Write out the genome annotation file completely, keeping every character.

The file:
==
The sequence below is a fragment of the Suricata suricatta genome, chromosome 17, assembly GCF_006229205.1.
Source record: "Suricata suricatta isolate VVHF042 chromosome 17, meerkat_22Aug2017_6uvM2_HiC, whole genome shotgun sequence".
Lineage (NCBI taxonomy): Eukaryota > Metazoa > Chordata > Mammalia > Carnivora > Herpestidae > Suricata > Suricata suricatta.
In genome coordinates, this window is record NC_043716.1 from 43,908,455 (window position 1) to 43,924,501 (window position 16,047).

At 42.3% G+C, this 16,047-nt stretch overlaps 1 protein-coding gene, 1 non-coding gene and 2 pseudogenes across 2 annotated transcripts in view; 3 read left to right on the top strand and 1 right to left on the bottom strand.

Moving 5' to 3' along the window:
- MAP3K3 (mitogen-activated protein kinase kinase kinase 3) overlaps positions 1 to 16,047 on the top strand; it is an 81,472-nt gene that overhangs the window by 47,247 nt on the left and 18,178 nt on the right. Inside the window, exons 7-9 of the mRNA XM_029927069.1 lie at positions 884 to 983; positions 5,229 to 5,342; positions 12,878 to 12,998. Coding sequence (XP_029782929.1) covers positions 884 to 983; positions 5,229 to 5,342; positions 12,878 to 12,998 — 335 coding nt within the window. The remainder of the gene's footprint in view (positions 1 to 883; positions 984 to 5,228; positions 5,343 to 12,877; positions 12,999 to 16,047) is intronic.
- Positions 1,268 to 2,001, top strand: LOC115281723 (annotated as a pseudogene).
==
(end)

The sequence below is a fragment of the Suricata suricatta genome, chromosome 17, assembly GCF_006229205.1.
Source record: "Suricata suricatta isolate VVHF042 chromosome 17, meerkat_22Aug2017_6uvM2_HiC, whole genome shotgun sequence".
Lineage (NCBI taxonomy): Eukaryota > Metazoa > Chordata > Mammalia > Carnivora > Herpestidae > Suricata > Suricata suricatta.
In genome coordinates, this window is record NC_043716.1 from 43,908,455 (window position 1) to 43,924,501 (window position 16,047).

At 42.3% G+C, this 16,047-nt stretch overlaps 1 protein-coding gene, 1 non-coding gene and 2 pseudogenes across 2 annotated transcripts in view; 3 read left to right on the top strand and 1 right to left on the bottom strand.

Moving 5' to 3' along the window:
- MAP3K3 (mitogen-activated protein kinase kinase kinase 3) overlaps positions 1 to 16,047 on the top strand; it is an 81,472-nt gene that overhangs the window by 47,247 nt on the left and 18,178 nt on the right. Inside the window, exons 7-9 of the mRNA XM_029927069.1 lie at positions 884 to 983; positions 5,229 to 5,342; positions 12,878 to 12,998. Coding sequence (XP_029782929.1) covers positions 884 to 983; positions 5,229 to 5,342; positions 12,878 to 12,998 — 335 coding nt within the window. The remainder of the gene's footprint in view (positions 1 to 883; positions 984 to 5,228; positions 5,343 to 12,877; positions 12,999 to 16,047) is intronic.
- Positions 1,268 to 2,001, top strand: LOC115281723 (annotated as a pseudogene).